TCBG Seminar

“Assembly and Signaling Mechanism of the Ultrasensitive, Ultrastable, Bacterial Chemosensory Signaling Array”

Professor Joseph Falke
Department of Chemistry and Biochemistry
University of Colorado
Boulder, CO

Monday, March 9, 2015
3:00 pm (CT)
3269 Beckman Institute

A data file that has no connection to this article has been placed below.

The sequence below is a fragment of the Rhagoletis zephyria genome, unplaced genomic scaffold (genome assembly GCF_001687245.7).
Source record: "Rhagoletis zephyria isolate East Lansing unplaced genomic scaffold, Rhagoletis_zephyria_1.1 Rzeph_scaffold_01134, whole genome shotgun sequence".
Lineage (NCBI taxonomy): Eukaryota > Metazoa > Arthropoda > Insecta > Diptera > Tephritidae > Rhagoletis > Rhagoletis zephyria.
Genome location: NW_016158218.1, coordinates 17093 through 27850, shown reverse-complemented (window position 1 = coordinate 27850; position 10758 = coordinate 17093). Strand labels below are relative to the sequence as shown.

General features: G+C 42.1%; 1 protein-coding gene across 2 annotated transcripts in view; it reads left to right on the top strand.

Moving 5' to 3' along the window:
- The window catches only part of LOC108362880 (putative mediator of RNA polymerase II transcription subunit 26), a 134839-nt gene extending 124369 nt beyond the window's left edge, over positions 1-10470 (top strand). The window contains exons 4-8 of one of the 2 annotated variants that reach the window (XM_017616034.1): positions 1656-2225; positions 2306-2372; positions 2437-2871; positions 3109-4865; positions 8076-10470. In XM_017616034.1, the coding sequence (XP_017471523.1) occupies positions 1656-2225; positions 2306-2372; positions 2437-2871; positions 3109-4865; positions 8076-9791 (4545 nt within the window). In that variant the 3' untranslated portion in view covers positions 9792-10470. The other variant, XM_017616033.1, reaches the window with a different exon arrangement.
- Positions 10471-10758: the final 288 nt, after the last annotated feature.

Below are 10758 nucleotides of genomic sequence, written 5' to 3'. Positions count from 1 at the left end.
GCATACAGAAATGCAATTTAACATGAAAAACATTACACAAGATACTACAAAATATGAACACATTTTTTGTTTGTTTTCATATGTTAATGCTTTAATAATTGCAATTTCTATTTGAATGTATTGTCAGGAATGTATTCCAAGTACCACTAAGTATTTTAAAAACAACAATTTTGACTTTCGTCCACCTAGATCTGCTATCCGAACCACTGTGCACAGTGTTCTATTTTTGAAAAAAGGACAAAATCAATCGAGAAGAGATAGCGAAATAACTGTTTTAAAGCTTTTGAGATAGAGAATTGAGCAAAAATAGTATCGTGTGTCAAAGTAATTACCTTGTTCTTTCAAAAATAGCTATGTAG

Bacterial swimming is guided by an ultrasensitive, ultrastable, hexagonal chemosensory array that can sense as few as 1-2 attractant molecules, enabling cell migration to a wound or other food source. The core unit of this hexagonal array is multi-protein complex comprised of 2 receptor oligomers (each a trimer of homodimers), 1 protein kinase homodimer, and 2 adaptor protein monomers. Signals are transduced from the receptor periplasmic ligand binding domain to the cytoplasmic receptor tip that controls the activity of the tightly bound kinase in the same core unit, and ultimately spread out into the highly cooperative array. A growing body of evidence is revealing the large scale architecture of the lattice, yet questions remain about the identities of the packing interfaces between core components and about the nature of signal transduction within and between core units. We are reconstituting functional, intact core units on isolated bacterial membranes, yielding assemblies ranging in size from individual core units to small arrays. Biochemical and biophysical studies are providing new insights into the assembly kinetics and structure of these reconstituted core complexes, and into the molecular mechanisms underlying receptor-mediated kinase on-off switching.

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